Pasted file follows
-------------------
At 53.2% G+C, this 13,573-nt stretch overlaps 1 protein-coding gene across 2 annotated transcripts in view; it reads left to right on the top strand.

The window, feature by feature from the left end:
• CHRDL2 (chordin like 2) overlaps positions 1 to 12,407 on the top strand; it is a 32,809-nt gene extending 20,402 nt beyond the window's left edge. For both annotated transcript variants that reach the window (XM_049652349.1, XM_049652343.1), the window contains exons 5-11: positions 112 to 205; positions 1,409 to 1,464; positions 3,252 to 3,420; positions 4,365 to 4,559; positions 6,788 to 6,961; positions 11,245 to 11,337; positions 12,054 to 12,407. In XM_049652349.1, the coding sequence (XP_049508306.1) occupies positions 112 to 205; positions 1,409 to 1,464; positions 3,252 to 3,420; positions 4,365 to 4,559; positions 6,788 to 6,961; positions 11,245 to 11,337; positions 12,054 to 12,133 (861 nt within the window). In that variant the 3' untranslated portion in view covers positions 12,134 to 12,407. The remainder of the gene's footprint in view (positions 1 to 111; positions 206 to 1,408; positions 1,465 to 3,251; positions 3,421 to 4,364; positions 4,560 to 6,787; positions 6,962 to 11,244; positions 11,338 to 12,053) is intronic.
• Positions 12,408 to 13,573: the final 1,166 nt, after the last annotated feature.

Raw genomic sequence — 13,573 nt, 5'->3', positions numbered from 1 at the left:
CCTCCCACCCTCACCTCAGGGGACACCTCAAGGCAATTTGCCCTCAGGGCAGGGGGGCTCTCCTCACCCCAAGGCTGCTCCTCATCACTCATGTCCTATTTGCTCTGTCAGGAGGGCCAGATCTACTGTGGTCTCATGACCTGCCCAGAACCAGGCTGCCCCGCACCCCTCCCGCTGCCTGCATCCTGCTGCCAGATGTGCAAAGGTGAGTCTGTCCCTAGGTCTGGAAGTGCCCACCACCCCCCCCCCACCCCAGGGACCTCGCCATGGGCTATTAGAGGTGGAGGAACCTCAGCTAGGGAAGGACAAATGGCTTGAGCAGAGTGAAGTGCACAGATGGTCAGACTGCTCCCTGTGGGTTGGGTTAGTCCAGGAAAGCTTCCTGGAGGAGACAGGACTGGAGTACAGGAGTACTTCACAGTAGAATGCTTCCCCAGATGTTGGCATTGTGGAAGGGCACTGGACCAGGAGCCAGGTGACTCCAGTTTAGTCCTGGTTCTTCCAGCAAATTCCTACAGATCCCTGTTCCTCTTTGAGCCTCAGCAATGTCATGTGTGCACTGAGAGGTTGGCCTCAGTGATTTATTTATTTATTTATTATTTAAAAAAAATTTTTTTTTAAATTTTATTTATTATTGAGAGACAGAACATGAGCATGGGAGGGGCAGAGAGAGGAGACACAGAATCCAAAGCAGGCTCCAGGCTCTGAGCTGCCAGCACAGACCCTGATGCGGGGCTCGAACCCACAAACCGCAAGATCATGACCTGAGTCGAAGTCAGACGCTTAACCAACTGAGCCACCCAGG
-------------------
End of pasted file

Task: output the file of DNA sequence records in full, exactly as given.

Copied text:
At 53.2% G+C, this 13,573-nt stretch overlaps 1 protein-coding gene across 2 annotated transcripts in view; it reads left to right on the top strand.

The window, feature by feature from the left end:
• CHRDL2 (chordin like 2) overlaps positions 1 to 12,407 on the top strand; it is a 32,809-nt gene extending 20,402 nt beyond the window's left edge. For both annotated transcript variants that reach the window (XM_049652349.1, XM_049652343.1), the window contains exons 5-11: positions 112 to 205; positions 1,409 to 1,464; positions 3,252 to 3,420; positions 4,365 to 4,559; positions 6,788 to 6,961; positions 11,245 to 11,337; positions 12,054 to 12,407. In XM_049652349.1, the coding sequence (XP_049508306.1) occupies positions 112 to 205; positions 1,409 to 1,464; positions 3,252 to 3,420; positions 4,365 to 4,559; positions 6,788 to 6,961; positions 11,245 to 11,337; positions 12,054 to 12,133 (861 nt within the window). In that variant the 3' untranslated portion in view covers positions 12,134 to 12,407. The remainder of the gene's footprint in view (positions 1 to 111; positions 206 to 1,408; positions 1,465 to 3,251; positions 3,421 to 4,364; positions 4,560 to 6,787; positions 6,962 to 11,244; positions 11,338 to 12,053) is intronic.
• Positions 12,408 to 13,573: the final 1,166 nt, after the last annotated feature.

Raw genomic sequence — 13,573 nt, 5'->3', positions numbered from 1 at the left:
CCTCCCACCCTCACCTCAGGGGACACCTCAAGGCAATTTGCCCTCAGGGCAGGGGGGCTCTCCTCACCCCAAGGCTGCTCCTCATCACTCATGTCCTATTTGCTCTGTCAGGAGGGCCAGATCTACTGTGGTCTCATGACCTGCCCAGAACCAGGCTGCCCCGCACCCCTCCCGCTGCCTGCATCCTGCTGCCAGATGTGCAAAGGTGAGTCTGTCCCTAGGTCTGGAAGTGCCCACCACCCCCCCCCCACCCCAGGGACCTCGCCATGGGCTATTAGAGGTGGAGGAACCTCAGCTAGGGAAGGACAAATGGCTTGAGCAGAGTGAAGTGCACAGATGGTCAGACTGCTCCCTGTGGGTTGGGTTAGTCCAGGAAAGCTTCCTGGAGGAGACAGGACTGGAGTACAGGAGTACTTCACAGTAGAATGCTTCCCCAGATGTTGGCATTGTGGAAGGGCACTGGACCAGGAGCCAGGTGACTCCAGTTTAGTCCTGGTTCTTCCAGCAAATTCCTACAGATCCCTGTTCCTCTTTGAGCCTCAGCAATGTCATGTGTGCACTGAGAGGTTGGCCTCAGTGATTTATTTATTTATTTATTATTTAAAAAAAATTTTTTTTTAAATTTTATTTATTATTGAGAGACAGAACATGAGCATGGGAGGGGCAGAGAGAGGAGACACAGAATCCAAAGCAGGCTCCAGGCTCTGAGCTGCCAGCACAGACCCTGATGCGGGGCTCGAACCCACAAACCGCAAGATCATGACCTGAGTCGAAGTCAGACGCTTAACCAACTGAGCCACCCAGG